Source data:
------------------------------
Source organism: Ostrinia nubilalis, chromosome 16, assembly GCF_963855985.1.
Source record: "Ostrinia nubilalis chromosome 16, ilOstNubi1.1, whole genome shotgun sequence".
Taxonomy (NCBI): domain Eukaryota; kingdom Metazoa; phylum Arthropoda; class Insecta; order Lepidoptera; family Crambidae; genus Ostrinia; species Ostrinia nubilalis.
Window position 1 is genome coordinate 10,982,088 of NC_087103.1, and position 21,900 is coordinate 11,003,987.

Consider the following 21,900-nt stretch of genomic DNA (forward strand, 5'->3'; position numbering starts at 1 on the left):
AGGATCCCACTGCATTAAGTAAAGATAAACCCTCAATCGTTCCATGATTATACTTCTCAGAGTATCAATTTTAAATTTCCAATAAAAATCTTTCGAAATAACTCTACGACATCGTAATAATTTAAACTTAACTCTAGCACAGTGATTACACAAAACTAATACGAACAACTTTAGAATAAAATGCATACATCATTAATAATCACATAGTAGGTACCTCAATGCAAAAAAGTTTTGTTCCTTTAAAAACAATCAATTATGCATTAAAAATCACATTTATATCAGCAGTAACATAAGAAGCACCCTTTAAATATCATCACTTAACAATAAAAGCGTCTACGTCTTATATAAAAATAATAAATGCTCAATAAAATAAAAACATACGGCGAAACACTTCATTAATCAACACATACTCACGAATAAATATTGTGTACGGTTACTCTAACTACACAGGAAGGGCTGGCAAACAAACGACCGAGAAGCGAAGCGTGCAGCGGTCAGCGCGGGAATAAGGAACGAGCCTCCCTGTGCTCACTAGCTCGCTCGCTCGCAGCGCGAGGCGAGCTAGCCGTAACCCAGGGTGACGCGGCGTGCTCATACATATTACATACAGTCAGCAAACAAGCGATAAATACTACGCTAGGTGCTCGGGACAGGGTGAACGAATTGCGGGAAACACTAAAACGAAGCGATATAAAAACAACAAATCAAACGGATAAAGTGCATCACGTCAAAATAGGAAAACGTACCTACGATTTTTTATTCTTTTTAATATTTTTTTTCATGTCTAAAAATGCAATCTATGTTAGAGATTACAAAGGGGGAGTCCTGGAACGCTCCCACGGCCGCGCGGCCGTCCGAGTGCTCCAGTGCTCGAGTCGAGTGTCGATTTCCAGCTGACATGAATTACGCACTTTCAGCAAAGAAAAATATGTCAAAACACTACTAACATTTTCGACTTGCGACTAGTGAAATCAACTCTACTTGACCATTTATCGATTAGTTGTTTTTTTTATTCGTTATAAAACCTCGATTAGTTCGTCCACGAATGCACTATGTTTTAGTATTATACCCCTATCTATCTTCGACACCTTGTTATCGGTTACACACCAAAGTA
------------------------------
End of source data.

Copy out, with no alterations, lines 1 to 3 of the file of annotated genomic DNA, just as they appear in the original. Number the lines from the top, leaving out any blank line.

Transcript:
Source organism: Ostrinia nubilalis, chromosome 16, assembly GCF_963855985.1.
Source record: "Ostrinia nubilalis chromosome 16, ilOstNubi1.1, whole genome shotgun sequence".
Taxonomy (NCBI): domain Eukaryota; kingdom Metazoa; phylum Arthropoda; class Insecta; order Lepidoptera; family Crambidae; genus Ostrinia; species Ostrinia nubilalis.